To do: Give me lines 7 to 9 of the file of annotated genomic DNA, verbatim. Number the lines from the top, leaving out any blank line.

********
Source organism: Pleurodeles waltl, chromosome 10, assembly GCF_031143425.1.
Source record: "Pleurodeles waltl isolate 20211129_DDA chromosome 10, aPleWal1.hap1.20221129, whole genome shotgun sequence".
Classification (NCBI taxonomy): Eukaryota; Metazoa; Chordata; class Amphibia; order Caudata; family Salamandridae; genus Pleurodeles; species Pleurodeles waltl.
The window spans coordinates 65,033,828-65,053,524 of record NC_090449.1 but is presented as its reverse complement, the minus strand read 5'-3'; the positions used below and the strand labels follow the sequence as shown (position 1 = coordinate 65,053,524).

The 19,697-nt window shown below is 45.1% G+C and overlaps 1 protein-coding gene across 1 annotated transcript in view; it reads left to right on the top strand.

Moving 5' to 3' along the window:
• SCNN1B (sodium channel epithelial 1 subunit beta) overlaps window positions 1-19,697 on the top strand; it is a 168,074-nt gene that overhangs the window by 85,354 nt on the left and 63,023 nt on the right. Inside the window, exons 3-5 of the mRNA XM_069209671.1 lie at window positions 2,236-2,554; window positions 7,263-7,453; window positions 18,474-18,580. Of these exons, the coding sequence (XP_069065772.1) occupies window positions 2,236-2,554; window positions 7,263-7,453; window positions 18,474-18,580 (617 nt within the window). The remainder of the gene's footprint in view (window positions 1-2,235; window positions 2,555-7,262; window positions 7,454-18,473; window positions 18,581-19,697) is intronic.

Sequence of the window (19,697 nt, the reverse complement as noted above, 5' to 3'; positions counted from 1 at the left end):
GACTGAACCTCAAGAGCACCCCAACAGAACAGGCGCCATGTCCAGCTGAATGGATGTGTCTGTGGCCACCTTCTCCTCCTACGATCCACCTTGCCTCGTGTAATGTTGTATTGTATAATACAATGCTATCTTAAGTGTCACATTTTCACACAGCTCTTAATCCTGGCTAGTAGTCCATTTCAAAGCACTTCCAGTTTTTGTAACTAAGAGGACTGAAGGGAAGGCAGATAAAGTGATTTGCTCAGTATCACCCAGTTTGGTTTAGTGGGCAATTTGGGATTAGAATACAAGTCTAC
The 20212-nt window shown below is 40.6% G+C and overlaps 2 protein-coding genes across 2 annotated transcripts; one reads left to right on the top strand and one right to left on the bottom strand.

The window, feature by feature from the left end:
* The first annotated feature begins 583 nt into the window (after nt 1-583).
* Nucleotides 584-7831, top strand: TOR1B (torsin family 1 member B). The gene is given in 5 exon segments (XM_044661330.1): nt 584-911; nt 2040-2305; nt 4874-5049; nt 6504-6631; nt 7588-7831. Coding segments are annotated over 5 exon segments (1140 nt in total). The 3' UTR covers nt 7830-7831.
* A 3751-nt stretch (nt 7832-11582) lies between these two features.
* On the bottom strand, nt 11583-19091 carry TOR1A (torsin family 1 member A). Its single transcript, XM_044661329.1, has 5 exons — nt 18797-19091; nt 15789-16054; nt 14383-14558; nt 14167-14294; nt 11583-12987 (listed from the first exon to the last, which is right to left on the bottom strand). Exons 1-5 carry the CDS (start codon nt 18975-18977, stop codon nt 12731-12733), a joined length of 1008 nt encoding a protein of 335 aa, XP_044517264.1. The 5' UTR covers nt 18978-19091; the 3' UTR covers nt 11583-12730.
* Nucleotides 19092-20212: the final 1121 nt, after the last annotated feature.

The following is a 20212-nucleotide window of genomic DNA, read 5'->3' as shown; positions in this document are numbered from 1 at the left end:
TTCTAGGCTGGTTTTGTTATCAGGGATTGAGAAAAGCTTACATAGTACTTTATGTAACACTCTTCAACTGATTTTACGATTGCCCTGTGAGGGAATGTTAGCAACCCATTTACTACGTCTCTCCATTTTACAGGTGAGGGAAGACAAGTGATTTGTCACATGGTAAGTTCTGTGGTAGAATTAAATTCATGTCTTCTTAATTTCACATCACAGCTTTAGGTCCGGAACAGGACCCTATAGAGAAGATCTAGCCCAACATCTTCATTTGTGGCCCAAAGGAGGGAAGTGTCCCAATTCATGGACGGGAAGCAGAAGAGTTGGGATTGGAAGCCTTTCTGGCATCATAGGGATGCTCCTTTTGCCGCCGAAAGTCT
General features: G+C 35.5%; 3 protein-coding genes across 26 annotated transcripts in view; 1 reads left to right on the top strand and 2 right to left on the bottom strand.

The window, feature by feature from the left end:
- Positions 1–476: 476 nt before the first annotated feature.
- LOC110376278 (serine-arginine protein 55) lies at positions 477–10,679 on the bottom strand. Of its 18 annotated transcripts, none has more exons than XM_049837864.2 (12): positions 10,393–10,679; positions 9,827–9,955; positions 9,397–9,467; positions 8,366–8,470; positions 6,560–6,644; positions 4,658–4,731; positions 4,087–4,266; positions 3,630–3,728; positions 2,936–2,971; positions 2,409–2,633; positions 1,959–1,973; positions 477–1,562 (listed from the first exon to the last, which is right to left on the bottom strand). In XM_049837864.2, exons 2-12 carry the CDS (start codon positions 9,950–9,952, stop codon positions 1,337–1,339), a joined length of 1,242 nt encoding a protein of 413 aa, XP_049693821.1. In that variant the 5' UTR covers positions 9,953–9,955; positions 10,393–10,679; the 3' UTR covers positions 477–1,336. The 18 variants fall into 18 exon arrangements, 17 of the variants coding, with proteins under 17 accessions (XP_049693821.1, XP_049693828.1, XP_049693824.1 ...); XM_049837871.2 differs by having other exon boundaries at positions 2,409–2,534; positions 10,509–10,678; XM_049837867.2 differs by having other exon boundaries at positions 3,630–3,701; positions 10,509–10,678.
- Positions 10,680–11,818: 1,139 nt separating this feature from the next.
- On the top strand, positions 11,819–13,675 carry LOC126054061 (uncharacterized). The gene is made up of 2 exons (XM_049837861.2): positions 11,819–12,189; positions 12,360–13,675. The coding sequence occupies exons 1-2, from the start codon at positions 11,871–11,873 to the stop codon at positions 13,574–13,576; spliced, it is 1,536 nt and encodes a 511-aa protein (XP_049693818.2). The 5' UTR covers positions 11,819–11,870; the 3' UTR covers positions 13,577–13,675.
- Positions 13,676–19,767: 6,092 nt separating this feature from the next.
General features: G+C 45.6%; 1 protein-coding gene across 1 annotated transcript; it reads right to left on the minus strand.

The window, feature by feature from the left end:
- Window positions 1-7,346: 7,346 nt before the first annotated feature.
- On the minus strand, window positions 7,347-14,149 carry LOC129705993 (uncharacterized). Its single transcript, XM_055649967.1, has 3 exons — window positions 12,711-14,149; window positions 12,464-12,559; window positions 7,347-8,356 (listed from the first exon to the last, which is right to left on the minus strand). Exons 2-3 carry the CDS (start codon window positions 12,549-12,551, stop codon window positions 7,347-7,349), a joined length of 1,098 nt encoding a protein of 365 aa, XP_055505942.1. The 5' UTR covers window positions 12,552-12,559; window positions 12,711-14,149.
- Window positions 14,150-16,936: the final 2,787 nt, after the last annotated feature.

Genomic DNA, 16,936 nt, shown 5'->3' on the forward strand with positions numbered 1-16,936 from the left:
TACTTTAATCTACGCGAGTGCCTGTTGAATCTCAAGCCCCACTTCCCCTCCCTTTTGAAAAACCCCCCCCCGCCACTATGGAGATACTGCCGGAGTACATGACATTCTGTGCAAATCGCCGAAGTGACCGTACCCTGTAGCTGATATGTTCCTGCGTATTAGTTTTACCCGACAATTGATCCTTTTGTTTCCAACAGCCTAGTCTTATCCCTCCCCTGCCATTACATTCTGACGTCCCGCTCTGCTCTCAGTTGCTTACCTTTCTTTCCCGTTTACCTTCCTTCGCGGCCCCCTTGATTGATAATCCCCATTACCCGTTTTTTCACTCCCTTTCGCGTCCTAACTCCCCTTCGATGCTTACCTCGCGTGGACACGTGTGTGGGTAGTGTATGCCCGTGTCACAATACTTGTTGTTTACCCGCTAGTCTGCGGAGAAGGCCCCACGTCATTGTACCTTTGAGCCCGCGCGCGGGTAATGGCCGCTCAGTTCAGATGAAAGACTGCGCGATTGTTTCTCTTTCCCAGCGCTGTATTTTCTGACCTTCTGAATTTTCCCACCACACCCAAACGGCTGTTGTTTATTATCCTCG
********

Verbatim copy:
• SCNN1B (sodium channel epithelial 1 subunit beta) overlaps window positions 1-19,697 on the top strand; it is a 168,074-nt gene that overhangs the window by 85,354 nt on the left and 63,023 nt on the right. Inside the window, exons 3-5 of the mRNA XM_069209671.1 lie at window positions 2,236-2,554; window positions 7,263-7,453; window positions 18,474-18,580. Of these exons, the coding sequence (XP_069065772.1) occupies window positions 2,236-2,554; window positions 7,263-7,453; window positions 18,474-18,580 (617 nt within the window). The remainder of the gene's footprint in view (window positions 1-2,235; window positions 2,555-7,262; window positions 7,454-18,473; window positions 18,581-19,697) is intronic.

Sequence of the window (19,697 nt, the reverse complement as noted above, 5' to 3'; positions counted from 1 at the left end):
GACTGAACCTCAAGAGCACCCCAACAGAACAGGCGCCATGTCCAGCTGAATGGATGTGTCTGTGGCCACCTTCTCCTCCTACGATCCACCTTGCCTCGTGTAATGTTGTATTGTATAATACAATGCTATCTTAAGTGTCACATTTTCACACAGCTCTTAATCCTGGCTAGTAGTCCATTTCAAAGCACTTCCAGTTTTTGTAACTAAGAGGACTGAAGGGAAGGCAGATAAAGTGATTTGCTCAGTATCACCCAGTTTGGTTTAGTGGGCAATTTGGGATTAGAATACAAGTCTAC